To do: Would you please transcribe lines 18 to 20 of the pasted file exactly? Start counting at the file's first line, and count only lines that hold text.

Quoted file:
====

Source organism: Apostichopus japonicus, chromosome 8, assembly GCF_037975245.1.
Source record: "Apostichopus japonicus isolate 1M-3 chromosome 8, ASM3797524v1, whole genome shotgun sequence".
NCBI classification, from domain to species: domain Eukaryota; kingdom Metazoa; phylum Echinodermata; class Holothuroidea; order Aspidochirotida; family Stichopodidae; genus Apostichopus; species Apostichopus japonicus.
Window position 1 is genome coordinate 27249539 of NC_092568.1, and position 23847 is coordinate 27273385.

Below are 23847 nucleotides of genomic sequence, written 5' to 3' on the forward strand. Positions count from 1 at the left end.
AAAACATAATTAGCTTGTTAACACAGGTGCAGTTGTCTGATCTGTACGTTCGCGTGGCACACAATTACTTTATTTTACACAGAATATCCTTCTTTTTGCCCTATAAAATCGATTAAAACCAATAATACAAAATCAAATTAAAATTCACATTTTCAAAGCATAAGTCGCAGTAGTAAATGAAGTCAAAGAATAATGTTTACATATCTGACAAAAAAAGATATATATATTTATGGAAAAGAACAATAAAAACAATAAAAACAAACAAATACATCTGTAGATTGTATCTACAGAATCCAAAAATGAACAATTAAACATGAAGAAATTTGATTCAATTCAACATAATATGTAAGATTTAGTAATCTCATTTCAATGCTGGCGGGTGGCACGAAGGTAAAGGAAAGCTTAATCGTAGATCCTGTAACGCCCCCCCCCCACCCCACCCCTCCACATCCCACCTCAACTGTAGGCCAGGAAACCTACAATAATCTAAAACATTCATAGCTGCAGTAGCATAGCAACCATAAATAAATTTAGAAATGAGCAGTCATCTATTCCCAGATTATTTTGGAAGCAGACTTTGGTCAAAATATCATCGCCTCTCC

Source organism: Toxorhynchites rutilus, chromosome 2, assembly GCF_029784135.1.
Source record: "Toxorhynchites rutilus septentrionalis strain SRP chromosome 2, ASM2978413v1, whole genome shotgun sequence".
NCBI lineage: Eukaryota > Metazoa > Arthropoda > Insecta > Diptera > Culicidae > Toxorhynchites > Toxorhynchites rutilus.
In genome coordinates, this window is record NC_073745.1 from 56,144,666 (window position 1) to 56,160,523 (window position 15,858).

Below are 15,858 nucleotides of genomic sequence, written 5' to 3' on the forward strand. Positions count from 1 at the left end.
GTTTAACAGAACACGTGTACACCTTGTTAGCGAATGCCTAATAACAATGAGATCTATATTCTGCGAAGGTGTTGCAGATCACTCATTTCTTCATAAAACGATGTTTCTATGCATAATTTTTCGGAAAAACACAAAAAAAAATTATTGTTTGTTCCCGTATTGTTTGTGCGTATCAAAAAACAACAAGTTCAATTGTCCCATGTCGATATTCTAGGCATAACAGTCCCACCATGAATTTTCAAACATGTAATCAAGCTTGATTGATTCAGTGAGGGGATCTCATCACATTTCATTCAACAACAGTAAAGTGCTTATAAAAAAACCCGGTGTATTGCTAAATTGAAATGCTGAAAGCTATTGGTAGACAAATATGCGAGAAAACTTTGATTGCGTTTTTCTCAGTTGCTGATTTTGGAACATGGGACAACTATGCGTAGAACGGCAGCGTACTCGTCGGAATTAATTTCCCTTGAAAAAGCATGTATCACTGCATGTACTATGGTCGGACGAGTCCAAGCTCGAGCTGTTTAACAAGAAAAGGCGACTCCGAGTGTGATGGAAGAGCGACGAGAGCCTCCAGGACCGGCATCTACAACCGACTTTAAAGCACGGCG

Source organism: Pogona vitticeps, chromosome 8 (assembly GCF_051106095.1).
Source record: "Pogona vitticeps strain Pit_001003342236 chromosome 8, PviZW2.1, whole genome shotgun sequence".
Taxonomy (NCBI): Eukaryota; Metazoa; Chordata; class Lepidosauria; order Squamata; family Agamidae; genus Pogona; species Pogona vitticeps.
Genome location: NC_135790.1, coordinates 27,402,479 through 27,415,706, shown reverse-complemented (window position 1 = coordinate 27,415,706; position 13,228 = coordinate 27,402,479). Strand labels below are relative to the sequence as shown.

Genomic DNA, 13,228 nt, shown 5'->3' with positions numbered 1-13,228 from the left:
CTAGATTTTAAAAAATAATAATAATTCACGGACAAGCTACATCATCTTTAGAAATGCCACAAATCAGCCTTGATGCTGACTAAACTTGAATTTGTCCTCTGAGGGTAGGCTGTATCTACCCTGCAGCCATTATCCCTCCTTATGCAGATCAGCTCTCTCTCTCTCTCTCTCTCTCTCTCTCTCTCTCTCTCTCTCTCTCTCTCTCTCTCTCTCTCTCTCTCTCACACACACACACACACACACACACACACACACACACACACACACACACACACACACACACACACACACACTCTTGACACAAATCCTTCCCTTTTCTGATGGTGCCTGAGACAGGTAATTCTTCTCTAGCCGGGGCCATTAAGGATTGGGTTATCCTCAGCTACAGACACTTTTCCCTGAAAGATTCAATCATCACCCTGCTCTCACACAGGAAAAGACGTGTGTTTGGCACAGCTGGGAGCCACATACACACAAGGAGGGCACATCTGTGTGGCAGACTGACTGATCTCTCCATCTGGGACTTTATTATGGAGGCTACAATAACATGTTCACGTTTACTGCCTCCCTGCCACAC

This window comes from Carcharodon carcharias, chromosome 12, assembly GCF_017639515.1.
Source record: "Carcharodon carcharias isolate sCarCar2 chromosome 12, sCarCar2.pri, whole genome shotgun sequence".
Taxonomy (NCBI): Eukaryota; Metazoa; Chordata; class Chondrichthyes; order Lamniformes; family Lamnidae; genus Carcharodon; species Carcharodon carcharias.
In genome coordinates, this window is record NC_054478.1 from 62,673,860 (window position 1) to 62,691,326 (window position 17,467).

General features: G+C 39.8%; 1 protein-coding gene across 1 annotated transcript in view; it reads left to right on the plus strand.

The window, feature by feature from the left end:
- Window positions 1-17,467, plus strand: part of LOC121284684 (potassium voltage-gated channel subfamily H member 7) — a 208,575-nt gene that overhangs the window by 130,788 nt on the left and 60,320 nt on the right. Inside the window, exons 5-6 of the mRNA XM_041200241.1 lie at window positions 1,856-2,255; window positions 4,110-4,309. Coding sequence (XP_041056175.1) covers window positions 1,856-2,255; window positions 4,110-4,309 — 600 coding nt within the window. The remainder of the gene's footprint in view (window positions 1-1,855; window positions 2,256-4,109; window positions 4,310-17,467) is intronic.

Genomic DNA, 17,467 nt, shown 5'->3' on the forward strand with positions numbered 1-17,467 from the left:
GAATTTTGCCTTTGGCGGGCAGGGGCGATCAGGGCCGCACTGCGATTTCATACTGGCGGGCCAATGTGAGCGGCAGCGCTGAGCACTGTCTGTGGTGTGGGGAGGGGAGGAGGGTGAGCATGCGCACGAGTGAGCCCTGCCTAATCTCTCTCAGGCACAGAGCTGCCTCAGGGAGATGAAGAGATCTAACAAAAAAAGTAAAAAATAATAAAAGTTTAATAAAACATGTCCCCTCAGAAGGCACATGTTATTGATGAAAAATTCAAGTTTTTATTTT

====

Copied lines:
CTAGATTTTAAAAAATAATAATAATTCACGGACAAGCTACATCATCTTTAGAAATGCCACAAATCAGCCTTGATGCTGACTAAACTTGAATTTGTCCTCTGAGGGTAGGCTGTATCTACCCTGCAGCCATTATCCCTCCTTATGCAGATCAGCTCTCTCTCTCTCTCTCTCTCTCTCTCTCTCTCTCTCTCTCTCTCTCTCTCTCTCTCTCTCTCTCTCTCTCACACACACACACACACACACACACACACACACACACACACACACACACACACACACACACACACACACACTCTTGACACAAATCCTTCCCTTTTCTGATGGTGCCTGAGACAGGTAATTCTTCTCTAGCCGGGGCCATTAAGGATTGGGTTATCCTCAGCTACAGACACTTTTCCCTGAAAGATTCAATCATCACCCTGCTCTCACACAGGAAAAGACGTGTGTTTGGCACAGCTGGGAGCCACATACACACAAGGAGGGCACATCTGTGTGGCAGACTGACTGATCTCTCCATCTGGGACTTTATTATGGAGGCTACAATAACATGTTCACGTTTACTGCCTCCCTGCCACAC

This window comes from Carcharodon carcharias, chromosome 12, assembly GCF_017639515.1.
Source record: "Carcharodon carcharias isolate sCarCar2 chromosome 12, sCarCar2.pri, whole genome shotgun sequence".